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The Worldchanging Star Trek Challenge
Jon Lebkowsky, 5 May 09
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Classic space operas ignore the difficult realities of space travel, assuming that all the potential kinks have been worked out through and that future societies have developed new "black box" technologies (as in wormholes and their navigation, warp speed leaps through space, handheld devices that translate alien languages and diagnose obscure ailments on the fly, transporters that disassemble human bodies and reassemble them many miles away). Suspension of disbelief is willing but often strained.

With a new Star Trek film in theatres this week, I've been thinking about the question that most challenges my own suspension of disbelief. As someone who thinks more and more about the need for systems to be sustainable, and as someone primed by the "Spaceship Earth" metaphor, I want to understand how the Enterprise maintains a viable internal ecology. The ship spends most of its time in space, there seem to be few returns to planet Earth, and while much is made of the search for dilithium crystals, it's never obvious how basic life support issues - air, water, food, waste disposal - are handled.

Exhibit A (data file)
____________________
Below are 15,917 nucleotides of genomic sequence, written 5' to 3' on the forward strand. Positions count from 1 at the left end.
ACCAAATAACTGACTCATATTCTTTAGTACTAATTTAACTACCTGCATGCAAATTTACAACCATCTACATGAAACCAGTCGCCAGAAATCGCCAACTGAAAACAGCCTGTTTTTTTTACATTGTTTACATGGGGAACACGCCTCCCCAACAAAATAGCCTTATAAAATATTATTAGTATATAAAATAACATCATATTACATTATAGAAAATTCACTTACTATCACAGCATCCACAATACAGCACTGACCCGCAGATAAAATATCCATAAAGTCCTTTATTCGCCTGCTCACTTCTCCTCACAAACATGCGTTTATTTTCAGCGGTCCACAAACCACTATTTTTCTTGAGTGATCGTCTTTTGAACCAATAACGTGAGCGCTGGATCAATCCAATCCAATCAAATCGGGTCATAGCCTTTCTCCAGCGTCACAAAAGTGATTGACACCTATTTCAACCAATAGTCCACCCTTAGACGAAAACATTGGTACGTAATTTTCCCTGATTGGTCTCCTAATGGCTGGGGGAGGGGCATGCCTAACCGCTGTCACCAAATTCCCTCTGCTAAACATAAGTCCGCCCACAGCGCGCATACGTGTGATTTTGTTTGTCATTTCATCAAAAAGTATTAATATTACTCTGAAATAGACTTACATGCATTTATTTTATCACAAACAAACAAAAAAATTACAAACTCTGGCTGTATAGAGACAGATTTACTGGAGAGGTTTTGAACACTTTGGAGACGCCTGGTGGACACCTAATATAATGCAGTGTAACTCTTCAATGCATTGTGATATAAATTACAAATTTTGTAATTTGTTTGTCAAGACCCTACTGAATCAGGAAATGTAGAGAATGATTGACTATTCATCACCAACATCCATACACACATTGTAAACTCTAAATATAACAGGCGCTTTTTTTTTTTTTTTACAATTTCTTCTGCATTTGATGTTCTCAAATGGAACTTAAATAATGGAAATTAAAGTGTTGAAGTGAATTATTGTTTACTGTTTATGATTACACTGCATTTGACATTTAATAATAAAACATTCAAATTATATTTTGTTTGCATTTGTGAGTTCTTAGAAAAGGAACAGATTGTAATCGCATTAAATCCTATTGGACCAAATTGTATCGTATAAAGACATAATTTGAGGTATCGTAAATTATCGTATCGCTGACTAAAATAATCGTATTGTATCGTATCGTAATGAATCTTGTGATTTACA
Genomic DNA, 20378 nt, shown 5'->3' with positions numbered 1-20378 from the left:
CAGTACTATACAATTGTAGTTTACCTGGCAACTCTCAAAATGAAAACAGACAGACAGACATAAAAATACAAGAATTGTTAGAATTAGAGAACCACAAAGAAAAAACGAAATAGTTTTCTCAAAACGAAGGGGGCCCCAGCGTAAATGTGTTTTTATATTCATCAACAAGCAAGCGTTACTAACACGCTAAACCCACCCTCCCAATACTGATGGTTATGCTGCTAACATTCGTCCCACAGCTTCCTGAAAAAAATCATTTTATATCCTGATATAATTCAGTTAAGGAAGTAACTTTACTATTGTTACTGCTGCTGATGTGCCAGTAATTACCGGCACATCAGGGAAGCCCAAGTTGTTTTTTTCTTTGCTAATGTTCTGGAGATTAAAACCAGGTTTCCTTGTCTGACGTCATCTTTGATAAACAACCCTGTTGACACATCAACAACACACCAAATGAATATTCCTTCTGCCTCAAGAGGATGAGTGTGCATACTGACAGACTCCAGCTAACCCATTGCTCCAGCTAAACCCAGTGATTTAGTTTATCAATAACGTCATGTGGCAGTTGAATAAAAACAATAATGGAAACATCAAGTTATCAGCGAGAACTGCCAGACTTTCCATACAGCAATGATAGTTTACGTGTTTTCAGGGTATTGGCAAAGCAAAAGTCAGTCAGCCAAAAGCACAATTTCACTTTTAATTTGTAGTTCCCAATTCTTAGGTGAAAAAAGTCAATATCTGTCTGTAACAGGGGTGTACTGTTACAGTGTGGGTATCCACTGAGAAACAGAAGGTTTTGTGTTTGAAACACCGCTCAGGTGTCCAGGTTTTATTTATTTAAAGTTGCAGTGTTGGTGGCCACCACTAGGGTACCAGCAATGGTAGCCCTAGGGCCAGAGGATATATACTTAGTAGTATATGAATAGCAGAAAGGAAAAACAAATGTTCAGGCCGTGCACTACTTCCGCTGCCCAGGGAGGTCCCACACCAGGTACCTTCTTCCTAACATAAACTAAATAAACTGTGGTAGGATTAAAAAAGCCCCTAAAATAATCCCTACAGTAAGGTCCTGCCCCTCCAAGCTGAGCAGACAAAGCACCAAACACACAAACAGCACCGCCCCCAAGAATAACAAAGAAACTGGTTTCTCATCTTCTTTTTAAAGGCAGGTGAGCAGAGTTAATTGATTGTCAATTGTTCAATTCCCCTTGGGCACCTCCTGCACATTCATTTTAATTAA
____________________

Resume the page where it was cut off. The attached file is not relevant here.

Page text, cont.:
As I was straining to engineer the sustainable Starship Enterprise in my head, I realized there must be an easier way: crowdsource! So we're having a contest, the winner of which will get a no-prize (nodding to Stan Lee and Marvel Comics) and be featured in an upcoming Worldchanging "roundup" post.

To win a no-prize, just describe a credible system for overall environmental sustainability and stability within the Starship Enterprise. Send your description to contest //at// worldchanging.com. Send no later than May 11, 2009. We'll post the winner by May 22.

Photo credit: flickr/jeffc5000, Creative Commons license.

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Comments

Has Worldchanging sold out?

:-)


Posted by: Enoch Root on 5 May 09

Hi,

Great challenge so thought I'd add on a concept they used in the movie quite extensively but never explained how it worked too. The concept of the food replicator and I'm assuming that meant also a food and/or waste disposal unit as well. (funny never saw anyone go into or come out or even speak of a bathroom session or area in all those movies. I guess they just held it during each episode.)